Wallace monument to be built in Glasgow

Glasgow’s first monument to William Wallace is to be erected in the summer, it has been announced.
Sir William Wallace
Pic from Wallace's LanarkSir William Wallace
Pic from Wallace's Lanark
Sir William Wallace Pic from Wallace's Lanark

The two metre tall sandstone column will commemorate The Battle of the Bell o’ the Brae, which Wallace fought in July 1297.

The memorial will be located in Glasgow’s Necropolis, near where Wallace routed an English garrison of around 1000 men and took over Glasgow Castle which stood at the site.

Hide Ad
Hide Ad

Just two months later, Wallace followed up his success with his historic victory over a vast English army at the Battle of Stirling Bridge.

The Society of William Wallace has campaigned for a monument in Glasgow since 2009.

Convenor Gary Stewart said the design, by artist Andrew Hillhouse, will feature a sculpted medieval helmet and Wallace’s famous broadsword.

He added: “The memorial should be in place for people to see by the summer. We are delighted as we have fought for such a long time for a monument to Wallace in Glasgow.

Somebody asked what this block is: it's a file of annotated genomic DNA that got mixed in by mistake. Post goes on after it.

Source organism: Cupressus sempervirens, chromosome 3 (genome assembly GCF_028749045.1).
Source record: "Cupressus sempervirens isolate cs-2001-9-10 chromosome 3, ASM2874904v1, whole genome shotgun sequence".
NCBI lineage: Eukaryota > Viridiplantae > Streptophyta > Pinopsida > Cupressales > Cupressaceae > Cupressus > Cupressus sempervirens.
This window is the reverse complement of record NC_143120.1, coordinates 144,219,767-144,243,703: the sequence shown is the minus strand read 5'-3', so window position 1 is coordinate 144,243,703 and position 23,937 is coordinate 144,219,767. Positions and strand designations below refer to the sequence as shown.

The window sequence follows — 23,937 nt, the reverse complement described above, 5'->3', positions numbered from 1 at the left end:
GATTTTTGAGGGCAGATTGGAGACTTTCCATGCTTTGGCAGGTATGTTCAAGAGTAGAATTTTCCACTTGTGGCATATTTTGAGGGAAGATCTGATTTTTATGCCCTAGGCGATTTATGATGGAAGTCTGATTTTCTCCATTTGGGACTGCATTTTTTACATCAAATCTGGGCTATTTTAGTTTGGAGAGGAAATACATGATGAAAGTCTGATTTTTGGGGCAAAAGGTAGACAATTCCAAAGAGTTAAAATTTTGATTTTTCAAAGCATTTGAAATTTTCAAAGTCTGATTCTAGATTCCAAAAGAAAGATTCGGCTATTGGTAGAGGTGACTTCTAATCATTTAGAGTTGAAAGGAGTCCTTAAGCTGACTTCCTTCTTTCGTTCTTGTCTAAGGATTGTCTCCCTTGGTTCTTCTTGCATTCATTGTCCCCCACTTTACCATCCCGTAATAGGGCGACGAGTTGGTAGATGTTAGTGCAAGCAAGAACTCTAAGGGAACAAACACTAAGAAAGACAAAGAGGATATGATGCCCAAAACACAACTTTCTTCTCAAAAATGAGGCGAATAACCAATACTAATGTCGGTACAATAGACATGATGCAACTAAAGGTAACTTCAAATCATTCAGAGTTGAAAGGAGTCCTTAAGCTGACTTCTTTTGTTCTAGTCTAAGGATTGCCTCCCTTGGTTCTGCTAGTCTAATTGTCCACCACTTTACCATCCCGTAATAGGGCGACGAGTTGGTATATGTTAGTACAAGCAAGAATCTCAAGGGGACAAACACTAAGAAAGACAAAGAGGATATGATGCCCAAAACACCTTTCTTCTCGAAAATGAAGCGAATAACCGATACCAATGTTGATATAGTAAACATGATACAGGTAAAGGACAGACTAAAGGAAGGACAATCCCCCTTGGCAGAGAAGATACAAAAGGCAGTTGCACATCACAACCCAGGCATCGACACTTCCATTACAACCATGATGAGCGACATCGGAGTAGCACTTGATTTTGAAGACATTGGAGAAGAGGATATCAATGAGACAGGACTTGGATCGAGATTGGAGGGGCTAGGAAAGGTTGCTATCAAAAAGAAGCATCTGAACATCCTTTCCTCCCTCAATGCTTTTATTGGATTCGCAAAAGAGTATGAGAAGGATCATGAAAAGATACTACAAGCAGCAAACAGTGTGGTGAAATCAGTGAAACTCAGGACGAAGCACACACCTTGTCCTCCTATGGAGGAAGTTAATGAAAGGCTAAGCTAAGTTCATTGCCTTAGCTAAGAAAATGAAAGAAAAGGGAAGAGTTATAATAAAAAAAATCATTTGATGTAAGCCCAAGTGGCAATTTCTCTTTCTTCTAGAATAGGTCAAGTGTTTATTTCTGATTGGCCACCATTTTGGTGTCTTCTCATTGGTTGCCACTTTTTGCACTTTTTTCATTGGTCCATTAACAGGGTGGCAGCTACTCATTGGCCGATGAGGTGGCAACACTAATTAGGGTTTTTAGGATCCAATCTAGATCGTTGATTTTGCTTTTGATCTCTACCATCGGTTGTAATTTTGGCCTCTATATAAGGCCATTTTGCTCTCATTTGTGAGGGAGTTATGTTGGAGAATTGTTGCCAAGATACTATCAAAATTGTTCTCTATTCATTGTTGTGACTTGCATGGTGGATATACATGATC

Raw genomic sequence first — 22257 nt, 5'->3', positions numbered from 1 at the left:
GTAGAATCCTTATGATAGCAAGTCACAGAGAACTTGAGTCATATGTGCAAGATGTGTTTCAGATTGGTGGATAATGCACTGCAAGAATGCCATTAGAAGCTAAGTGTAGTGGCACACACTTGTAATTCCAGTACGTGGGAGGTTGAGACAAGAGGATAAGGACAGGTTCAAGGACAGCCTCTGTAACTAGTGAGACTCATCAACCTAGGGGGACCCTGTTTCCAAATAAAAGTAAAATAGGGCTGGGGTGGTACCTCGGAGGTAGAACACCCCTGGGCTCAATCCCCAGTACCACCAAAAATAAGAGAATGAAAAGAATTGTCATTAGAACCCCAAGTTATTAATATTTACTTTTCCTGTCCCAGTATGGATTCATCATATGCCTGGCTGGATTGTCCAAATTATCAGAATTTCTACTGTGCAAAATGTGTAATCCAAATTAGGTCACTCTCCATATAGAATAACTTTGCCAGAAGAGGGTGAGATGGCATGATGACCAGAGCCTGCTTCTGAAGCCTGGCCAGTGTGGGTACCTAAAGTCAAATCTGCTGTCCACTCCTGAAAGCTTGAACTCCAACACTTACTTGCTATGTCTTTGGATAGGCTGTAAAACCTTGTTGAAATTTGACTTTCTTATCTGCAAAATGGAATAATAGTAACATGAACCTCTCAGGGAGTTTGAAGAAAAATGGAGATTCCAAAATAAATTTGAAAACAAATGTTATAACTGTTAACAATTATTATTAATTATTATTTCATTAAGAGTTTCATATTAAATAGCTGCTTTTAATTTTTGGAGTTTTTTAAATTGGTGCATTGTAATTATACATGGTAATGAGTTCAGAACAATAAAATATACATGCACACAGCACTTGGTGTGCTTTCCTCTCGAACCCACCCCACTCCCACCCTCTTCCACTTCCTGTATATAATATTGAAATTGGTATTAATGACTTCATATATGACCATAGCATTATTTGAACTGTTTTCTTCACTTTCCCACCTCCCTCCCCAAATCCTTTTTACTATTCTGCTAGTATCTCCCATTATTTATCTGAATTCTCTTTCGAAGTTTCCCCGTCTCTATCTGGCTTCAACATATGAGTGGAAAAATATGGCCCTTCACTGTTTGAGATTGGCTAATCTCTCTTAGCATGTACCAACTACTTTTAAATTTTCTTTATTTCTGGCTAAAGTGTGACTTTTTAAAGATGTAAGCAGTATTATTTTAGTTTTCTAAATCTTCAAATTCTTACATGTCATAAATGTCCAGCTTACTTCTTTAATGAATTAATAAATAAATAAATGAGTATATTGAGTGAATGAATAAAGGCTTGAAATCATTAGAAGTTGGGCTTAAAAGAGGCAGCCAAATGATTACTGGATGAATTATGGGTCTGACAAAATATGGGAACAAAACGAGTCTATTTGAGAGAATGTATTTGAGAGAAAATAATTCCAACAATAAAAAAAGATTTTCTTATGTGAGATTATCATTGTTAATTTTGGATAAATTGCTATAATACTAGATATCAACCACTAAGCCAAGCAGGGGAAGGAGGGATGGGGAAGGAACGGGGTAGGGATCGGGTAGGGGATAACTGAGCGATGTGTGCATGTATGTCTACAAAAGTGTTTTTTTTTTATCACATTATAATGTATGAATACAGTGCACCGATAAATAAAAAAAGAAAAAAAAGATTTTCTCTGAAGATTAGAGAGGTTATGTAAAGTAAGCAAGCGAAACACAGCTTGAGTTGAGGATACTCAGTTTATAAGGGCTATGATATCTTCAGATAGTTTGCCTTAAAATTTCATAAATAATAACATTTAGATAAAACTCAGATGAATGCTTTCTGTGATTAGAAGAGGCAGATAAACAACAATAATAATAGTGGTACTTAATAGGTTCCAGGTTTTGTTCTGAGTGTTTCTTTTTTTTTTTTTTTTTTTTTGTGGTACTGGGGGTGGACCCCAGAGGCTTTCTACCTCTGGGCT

“It’s also means a lot because this battle is largely forgotten about. Very few people know that Wallace was in Glasgow, let alone won a battle there.

“Wallace’s victory boosted his reputation at an important time. It was part of the sequence of events that led to his most famous victory, at Stirling Bridge.”

The Battle of the Bell o’ The Brae is included in the account of Wallace’s life by the minstrel Blind Harry, and later histories of Glasgow.

Wallace is said to have rode with 300 men to Glasgow following the Scottish nobility’s capitulation to an English army at Irvine.

Hide Ad
Hide Ad

Wallace split his force in to two divisions. He led one unit up the High Street towards Glasgow Castle, while the Laird of Auchinleck made a circuit to attack the English rearguard.

They attacked the garrison on two fronts on the steep ascent known as The Bell O’ the Brae.

Earl Percy, the English leader, was killed and those of his men who survived fled to Bothwell under pursuit.

Wallace was left in command of the castle, a fortress first mentioned in 1258 and demolished in 1792 when the city’s Royal Infirmary was built.